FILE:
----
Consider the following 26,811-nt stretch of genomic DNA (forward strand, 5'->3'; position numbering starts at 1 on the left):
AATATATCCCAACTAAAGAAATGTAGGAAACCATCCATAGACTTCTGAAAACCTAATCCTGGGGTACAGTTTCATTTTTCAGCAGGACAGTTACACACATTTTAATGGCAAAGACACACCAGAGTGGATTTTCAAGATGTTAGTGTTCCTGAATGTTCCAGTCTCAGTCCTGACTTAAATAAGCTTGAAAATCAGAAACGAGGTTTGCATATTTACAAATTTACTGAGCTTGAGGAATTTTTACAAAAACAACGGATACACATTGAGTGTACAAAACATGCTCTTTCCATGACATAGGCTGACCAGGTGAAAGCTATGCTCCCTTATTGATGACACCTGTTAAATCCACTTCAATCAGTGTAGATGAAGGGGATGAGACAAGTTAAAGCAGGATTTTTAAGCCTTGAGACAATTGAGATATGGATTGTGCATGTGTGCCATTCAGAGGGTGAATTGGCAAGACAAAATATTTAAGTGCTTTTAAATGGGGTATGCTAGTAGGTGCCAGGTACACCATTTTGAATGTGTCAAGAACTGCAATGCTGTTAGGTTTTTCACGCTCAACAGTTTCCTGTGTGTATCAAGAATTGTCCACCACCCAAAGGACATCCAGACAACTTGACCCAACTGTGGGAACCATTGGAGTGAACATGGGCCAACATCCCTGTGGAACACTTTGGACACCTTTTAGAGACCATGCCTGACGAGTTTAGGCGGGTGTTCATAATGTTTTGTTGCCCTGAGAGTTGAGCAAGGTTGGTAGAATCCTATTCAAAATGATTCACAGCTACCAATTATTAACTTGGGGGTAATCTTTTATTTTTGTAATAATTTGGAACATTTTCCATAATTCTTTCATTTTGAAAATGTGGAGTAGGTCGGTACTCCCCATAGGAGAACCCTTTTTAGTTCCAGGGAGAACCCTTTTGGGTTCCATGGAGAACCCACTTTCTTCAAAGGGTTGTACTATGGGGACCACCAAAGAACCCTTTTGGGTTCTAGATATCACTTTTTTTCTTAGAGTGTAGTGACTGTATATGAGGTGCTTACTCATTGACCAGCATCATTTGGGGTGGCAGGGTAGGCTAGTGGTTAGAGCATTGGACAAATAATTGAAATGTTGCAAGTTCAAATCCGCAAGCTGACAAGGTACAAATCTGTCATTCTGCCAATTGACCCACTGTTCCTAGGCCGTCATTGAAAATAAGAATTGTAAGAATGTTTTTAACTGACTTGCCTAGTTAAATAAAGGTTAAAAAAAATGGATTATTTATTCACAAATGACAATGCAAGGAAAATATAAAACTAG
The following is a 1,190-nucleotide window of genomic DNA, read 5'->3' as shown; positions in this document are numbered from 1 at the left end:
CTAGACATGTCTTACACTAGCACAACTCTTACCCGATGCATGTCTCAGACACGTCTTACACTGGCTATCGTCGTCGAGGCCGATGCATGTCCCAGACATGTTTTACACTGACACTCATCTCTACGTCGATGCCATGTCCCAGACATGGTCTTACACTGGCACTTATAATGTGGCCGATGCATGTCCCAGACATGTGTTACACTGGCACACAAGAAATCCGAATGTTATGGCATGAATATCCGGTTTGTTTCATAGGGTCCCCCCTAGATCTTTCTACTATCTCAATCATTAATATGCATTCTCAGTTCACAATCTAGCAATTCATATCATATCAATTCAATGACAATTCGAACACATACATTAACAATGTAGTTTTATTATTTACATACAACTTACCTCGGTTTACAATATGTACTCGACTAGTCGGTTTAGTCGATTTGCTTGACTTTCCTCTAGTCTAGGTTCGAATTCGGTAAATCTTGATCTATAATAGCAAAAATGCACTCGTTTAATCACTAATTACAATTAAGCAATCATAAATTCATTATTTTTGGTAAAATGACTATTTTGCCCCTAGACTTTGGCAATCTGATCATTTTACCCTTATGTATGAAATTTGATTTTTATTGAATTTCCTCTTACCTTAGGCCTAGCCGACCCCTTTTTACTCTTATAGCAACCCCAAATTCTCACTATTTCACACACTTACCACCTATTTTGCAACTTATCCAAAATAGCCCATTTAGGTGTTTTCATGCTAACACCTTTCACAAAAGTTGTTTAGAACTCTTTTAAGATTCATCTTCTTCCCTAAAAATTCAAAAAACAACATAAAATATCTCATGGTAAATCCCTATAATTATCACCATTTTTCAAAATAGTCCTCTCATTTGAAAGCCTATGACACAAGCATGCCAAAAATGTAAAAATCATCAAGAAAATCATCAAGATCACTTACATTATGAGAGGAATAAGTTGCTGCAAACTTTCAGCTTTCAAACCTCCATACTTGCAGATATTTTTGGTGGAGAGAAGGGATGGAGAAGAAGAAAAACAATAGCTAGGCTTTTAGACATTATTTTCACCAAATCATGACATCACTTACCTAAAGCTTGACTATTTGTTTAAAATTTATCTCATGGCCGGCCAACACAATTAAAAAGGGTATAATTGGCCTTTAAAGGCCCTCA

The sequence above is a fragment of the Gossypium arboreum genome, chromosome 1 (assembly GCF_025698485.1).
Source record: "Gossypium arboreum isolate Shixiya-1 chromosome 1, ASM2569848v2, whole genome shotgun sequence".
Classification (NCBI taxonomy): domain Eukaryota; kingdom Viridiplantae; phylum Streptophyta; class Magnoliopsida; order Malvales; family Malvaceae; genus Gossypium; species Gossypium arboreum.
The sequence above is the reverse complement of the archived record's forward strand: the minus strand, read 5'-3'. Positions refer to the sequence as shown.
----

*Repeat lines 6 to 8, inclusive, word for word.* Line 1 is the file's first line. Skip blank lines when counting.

Source record: "Gossypium arboreum isolate Shixiya-1 chromosome 1, ASM2569848v2, whole genome shotgun sequence".
Classification (NCBI taxonomy): domain Eukaryota; kingdom Viridiplantae; phylum Streptophyta; class Magnoliopsida; order Malvales; family Malvaceae; genus Gossypium; species Gossypium arboreum.
The sequence above is the reverse complement of the archived record's forward strand: the minus strand, read 5'-3'. Positions refer to the sequence as shown.